Duty to vote and political support in Asia

By Carol Galais, Universitat Oberta de Catalunya & André Blais, Université de Montréal 

What is the story

Although sense of civic duty is a well-known predictor of voting behavior, we do not know much about its foundations.  Hence the question: what are the psychological orientations that predispose citizens to believe that they do (or do not) have a duty to vote?

The moral and communitarian nature of the duty to vote have led several authors to establish links between this belief and attitudes towards democracy and one’s country. We posit that the belief that voting is a duty will be stronger among supporters of democracy and/or of their political community. We also posit that two contextual factors, degree of democracy and ethnic fractionalization, moderate the effect of political support on duty.

We test these expectations by means of two Asian Barometer Surveys conducted in 2004 and 2005, gathering 21 Asian countries, which provide a sufficiently diverse sample in terms of both democracy and heterogeneity.


Figure 1 shows the mean value of duty in each of the 21 countries. These values range from .99 (Bangladesh) to .67 (Turkmenistan). South Asian countries score higher, while East Asian countries (Japan, Korea and Mongolia) come second in line. Southeast and Central (former Soviet Socialist Republics) Asian countries tend to score lower.

Figure 1: Average duty to vote per country.

The estimations presented in Table 1 confirm the relationship between both aspects of political support and the duty to vote; support for one’s political community matters more than support for democracy. Finally, cross-level interactions are significant: the impact of support for democracy on duty is stronger in more democratic countries, and the effect of support for political community is more pronounced in ethnically fractionalized countries.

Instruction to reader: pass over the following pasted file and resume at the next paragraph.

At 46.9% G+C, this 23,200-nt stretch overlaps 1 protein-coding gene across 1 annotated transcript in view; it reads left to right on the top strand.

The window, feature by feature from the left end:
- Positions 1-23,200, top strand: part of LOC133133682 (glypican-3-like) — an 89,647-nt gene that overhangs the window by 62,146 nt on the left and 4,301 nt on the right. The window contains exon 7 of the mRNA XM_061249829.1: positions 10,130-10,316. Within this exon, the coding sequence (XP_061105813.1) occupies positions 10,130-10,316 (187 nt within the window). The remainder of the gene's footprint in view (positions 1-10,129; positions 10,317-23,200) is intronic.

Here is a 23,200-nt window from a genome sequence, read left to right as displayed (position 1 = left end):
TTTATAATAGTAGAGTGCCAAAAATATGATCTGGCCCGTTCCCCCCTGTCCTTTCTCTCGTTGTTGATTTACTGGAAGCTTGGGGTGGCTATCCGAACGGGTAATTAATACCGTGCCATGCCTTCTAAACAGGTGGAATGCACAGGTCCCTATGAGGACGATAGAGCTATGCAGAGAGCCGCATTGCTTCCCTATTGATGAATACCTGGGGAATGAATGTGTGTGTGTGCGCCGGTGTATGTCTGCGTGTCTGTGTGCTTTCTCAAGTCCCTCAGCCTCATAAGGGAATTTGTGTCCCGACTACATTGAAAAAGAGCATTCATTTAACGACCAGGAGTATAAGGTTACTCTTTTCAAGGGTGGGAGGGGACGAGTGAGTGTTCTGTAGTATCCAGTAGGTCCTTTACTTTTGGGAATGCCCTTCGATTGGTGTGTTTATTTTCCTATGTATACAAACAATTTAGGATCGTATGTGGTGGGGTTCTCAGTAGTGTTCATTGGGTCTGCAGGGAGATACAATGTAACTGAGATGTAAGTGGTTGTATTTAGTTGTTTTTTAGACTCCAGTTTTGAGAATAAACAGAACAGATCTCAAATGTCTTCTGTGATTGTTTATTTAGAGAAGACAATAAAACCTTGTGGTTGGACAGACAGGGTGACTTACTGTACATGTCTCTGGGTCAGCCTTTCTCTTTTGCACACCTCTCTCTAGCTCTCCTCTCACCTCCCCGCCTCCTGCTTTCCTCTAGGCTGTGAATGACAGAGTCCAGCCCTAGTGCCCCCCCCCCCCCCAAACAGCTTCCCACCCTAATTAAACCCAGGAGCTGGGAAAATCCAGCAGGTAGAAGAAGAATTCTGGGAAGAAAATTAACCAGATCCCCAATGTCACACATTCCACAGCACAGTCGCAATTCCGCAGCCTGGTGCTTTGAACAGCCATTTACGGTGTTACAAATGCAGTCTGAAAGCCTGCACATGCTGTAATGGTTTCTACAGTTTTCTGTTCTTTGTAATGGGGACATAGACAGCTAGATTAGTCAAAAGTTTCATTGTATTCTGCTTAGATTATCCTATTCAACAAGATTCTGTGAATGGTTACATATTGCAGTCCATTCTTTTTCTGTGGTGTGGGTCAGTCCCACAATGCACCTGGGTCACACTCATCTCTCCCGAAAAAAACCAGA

Table 1: Multilevel estimations of the duty to vote.


The belief that one has a moral obligation to vote stems more from attachment to one’s country than from the belief that democracy is a good thing.
The interaction between support for democracy and duty suggests that, under dictatorship, democracy supporters are more focused on basic rights than on their own duties. It is also possible that citizens develop beliefs about their duties as citizens only once the political system guarantees them political rights.
As for the interaction between fractionalization and duty, this suggests that societies that have overcome their divides can turn diversity into strength, building more encompassing national identities which bolster the civic duty to vote. Those who are proud of their diverse country adhere to the symbols, rules and institutions that keep the country together.

For more details, see: Galais, C., & Blais, A. (2016). “Duty to Vote and Political Support in Asia. International.” Journal of Public Opinion Research, doi.org/10.1093/ijpor/edw019.

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